National Historic Site (United States)
A National Historic Site (NHS) is a protected area of national historic significance in the United States. An NHS usually contains a single historical feature directly associated with its subject. A related but separate designation, the National Historical Park (NHP), is an area that generally extends beyond single properties or buildings, and its resources include a mix of historic and sometimes significant natural features.
As of 2012, there are 46 NHPs and 78 NHSs. Most NHPs and NHSs are managed by the National Park Service (NPS). Some federally designated sites are privately owned, but are authorized to request assistance from the NPS as affiliated areas.
As of October 15, 1966, all historic areas, including NHPs and NHSs, in the NPS are automatically listed on the National Register of Historic Places (NRHP). There are also about 80,000 NRHP sites, the large majority of which are neither owned nor managed by the NPS. Of these, about 2,400 have further been designated as National Historic Landmark (NHL) sites.
National Historic Sites
NHSs are federally owned and administered. The term "National Historic Site" specifically refers to federally staffed properties, usually federally owned. There are currently 90 NHSs, of which 78 are official NPS units, 11 are NPS affiliated areas, one is managed by the US Forest Service, and one by the Bureau of Land Management.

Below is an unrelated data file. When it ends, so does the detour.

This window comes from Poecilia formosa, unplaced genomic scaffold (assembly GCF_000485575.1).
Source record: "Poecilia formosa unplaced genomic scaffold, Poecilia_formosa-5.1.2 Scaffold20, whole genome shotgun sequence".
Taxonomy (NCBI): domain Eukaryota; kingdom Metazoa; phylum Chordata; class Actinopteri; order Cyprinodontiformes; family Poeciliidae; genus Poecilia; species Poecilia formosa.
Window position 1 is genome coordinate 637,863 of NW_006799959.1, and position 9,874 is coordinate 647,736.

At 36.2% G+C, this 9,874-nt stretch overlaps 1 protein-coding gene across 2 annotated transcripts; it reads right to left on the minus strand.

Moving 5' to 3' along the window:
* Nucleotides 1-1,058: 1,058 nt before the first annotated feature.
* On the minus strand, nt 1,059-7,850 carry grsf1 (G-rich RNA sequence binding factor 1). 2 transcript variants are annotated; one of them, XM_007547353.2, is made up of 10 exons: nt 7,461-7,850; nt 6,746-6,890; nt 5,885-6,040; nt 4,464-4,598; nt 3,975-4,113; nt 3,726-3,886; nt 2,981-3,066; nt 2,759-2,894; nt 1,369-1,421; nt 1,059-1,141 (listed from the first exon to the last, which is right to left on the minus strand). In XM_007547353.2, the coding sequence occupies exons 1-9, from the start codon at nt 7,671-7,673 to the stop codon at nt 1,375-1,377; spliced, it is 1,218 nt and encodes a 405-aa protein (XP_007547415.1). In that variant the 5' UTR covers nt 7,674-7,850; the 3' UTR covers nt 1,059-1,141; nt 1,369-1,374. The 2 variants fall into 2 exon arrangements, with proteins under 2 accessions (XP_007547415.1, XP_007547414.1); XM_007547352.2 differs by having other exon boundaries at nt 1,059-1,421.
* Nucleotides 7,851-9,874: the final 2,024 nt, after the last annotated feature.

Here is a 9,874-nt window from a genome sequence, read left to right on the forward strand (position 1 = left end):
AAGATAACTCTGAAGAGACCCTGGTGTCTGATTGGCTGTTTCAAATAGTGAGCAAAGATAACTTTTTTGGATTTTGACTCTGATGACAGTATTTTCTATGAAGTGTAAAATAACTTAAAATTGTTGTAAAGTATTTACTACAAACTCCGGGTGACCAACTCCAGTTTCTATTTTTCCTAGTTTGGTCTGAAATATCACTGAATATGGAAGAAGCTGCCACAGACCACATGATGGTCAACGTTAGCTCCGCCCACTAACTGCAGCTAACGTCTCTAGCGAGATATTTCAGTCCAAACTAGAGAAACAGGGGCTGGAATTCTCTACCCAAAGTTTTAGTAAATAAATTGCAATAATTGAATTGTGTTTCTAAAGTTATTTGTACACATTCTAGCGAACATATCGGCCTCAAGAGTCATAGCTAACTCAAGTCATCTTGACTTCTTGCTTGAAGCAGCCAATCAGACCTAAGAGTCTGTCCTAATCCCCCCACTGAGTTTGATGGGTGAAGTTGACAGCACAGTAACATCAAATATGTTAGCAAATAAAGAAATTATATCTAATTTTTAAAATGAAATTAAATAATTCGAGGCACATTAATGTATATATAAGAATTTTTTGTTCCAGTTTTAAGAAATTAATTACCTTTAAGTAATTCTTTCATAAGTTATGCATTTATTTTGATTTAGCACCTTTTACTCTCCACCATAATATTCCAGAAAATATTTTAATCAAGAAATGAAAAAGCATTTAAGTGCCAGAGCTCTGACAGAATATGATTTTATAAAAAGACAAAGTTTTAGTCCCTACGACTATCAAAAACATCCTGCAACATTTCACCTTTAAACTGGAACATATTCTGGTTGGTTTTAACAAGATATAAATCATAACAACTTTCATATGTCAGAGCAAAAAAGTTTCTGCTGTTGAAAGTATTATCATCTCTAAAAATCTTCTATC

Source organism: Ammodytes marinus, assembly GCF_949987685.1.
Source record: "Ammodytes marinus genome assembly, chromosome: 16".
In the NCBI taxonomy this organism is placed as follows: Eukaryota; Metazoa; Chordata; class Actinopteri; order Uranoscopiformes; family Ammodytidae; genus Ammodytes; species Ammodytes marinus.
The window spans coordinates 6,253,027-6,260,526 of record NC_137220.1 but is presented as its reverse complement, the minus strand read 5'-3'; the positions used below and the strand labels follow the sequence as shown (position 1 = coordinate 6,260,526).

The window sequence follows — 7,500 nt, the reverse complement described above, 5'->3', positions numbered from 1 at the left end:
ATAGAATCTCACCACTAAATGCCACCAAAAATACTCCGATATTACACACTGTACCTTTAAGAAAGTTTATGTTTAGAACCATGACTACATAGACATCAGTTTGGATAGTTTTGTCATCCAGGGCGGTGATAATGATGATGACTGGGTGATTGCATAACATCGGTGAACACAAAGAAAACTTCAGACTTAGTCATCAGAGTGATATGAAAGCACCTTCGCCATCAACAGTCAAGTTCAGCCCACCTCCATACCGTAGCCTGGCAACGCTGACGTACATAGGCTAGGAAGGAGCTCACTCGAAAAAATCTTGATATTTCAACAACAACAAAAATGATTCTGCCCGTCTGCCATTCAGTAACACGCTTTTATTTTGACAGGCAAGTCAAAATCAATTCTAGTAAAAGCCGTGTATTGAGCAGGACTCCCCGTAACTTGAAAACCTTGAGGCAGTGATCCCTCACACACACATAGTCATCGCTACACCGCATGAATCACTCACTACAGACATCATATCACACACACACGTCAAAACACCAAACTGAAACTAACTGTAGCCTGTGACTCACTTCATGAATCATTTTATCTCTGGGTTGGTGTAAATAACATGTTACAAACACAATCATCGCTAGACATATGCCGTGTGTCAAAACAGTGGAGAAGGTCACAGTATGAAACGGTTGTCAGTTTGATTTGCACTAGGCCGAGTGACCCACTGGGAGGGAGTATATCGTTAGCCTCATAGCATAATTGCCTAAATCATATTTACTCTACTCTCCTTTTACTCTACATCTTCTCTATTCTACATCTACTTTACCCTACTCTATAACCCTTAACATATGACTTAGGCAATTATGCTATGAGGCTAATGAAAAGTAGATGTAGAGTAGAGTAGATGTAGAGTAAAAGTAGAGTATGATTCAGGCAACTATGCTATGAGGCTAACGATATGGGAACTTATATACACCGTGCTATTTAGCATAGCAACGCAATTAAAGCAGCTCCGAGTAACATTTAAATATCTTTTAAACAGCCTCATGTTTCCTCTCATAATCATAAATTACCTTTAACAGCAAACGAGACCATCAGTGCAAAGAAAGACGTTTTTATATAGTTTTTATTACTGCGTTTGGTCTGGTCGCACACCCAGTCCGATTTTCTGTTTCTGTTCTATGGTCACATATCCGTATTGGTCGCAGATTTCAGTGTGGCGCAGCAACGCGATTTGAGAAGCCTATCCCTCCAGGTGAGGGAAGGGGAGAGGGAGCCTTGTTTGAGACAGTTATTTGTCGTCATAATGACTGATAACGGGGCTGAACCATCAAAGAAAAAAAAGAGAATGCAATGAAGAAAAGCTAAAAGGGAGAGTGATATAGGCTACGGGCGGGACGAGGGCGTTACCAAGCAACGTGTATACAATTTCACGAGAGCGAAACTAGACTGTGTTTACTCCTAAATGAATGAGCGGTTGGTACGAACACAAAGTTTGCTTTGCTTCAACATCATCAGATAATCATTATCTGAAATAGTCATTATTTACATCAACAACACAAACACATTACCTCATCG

Derived from the Historic Sites Act of 1935, a number of NHSs were established by United States Secretaries of the Interior, but most have been authorized by acts of Congress. In 1937, the first NHS was created in Salem, Massachusetts in order to preserve and interpret the maritime history of New England and the United States.
There is one International Historic Site in the US park system, a unique designation given to Saint Croix Island, Maine, on the New Brunswick border. The title, given to the site of the first permanent French settlement in America, recognizes the influence that has had on both Canada and the United States. The NPS does not distinguish among these designations in terms of their preservation or management policies.
National Historical Parks
In the United States, sites are "historic", while parks are "historical". The NPS explains that a site can be intrinsically historic, while a park is a modern legal invention. As such, a park is not itself "historic", but can be called "historical" when it contains historic resources. It is the resources which are historic, not the park.
Klondike Gold Rush International Historical Park was formally established in 1998 by the United States and Canada, the centennial of the gold rush it commemorates. The park comprises Klondike Gold Rush National Historical Park in Washington and Alaska, and Chilkoot Trail National Historic Site in British Columbia. It was this trail which so many prospectors took to fortunes in the Klondike River district of Yukon.
- U.S. National Park Service, Headquarters Office, Washington, DC. Personal letter.